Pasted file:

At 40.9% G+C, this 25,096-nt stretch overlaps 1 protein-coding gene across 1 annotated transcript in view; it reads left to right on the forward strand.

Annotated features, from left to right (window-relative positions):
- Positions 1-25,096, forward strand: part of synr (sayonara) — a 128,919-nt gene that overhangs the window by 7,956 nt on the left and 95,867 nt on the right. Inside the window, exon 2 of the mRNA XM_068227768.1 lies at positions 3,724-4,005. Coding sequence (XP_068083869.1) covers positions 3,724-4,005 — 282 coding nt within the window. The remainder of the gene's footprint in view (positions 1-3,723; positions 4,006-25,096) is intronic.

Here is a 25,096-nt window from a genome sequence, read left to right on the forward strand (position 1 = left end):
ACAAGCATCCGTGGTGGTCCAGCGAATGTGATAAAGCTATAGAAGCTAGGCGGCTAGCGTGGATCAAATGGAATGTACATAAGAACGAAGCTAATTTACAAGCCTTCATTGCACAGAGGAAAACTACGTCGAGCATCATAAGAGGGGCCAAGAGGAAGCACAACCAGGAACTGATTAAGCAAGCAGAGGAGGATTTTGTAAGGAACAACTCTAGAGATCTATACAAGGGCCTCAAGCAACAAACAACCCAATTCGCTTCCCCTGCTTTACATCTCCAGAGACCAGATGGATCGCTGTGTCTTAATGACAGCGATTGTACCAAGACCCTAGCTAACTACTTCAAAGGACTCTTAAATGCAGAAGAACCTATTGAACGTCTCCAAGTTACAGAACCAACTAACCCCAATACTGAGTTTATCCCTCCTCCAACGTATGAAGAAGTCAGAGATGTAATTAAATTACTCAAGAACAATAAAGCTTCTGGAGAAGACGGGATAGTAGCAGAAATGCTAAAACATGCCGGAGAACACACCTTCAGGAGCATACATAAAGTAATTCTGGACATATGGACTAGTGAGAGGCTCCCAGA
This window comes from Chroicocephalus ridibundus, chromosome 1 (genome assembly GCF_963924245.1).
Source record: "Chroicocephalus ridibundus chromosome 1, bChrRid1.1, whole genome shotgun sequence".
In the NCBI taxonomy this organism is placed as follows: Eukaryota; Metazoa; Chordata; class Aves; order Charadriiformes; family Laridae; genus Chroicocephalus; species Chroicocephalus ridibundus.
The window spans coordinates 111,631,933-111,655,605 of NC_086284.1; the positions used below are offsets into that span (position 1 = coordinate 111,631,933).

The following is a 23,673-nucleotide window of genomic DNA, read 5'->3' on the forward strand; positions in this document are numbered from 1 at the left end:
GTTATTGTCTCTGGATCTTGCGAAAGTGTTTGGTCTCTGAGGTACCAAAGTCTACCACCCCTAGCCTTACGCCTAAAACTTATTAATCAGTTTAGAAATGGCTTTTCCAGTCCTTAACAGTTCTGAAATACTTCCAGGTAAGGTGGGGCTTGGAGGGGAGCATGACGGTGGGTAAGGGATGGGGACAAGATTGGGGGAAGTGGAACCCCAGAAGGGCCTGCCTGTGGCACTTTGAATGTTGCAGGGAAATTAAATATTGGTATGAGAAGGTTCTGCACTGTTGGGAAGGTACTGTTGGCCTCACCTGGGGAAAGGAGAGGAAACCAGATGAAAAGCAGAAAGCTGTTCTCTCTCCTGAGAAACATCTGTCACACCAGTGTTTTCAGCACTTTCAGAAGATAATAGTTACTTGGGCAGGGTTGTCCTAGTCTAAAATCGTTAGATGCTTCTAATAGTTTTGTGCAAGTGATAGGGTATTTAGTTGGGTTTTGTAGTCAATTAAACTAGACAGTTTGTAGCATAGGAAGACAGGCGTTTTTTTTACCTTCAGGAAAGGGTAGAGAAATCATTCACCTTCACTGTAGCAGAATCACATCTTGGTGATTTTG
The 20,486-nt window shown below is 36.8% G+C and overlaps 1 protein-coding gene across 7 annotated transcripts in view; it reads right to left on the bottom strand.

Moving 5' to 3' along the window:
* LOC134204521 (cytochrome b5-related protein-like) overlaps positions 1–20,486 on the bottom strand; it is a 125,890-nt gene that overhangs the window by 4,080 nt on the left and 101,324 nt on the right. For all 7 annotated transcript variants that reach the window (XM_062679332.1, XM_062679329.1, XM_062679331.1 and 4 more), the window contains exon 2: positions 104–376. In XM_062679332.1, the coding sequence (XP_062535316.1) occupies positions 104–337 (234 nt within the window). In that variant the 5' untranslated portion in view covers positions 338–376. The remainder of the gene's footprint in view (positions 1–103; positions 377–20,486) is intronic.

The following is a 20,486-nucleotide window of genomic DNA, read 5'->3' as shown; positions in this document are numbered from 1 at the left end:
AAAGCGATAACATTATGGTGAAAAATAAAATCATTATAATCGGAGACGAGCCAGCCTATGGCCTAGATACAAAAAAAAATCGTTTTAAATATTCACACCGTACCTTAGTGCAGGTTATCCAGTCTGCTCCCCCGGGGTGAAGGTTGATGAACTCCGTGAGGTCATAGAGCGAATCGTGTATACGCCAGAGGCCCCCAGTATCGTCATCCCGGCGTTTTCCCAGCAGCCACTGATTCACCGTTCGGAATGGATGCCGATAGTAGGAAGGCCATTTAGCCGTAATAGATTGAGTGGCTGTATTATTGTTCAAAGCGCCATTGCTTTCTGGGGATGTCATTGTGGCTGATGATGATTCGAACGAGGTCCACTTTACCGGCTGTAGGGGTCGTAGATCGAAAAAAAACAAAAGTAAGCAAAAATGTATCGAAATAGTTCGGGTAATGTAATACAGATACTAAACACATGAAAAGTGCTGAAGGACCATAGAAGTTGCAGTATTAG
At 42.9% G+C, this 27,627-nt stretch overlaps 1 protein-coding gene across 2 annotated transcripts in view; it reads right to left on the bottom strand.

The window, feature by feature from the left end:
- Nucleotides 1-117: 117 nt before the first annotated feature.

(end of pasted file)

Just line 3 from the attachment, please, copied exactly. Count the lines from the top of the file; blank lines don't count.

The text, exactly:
- Positions 1-25,096, forward strand: part of synr (sayonara) — a 128,919-nt gene that overhangs the window by 7,956 nt on the left and 95,867 nt on the right. Inside the window, exon 2 of the mRNA XM_068227768.1 lies at positions 3,724-4,005. Coding sequence (XP_068083869.1) covers positions 3,724-4,005 — 282 coding nt within the window. The remainder of the gene's footprint in view (positions 1-3,723; positions 4,006-25,096) is intronic.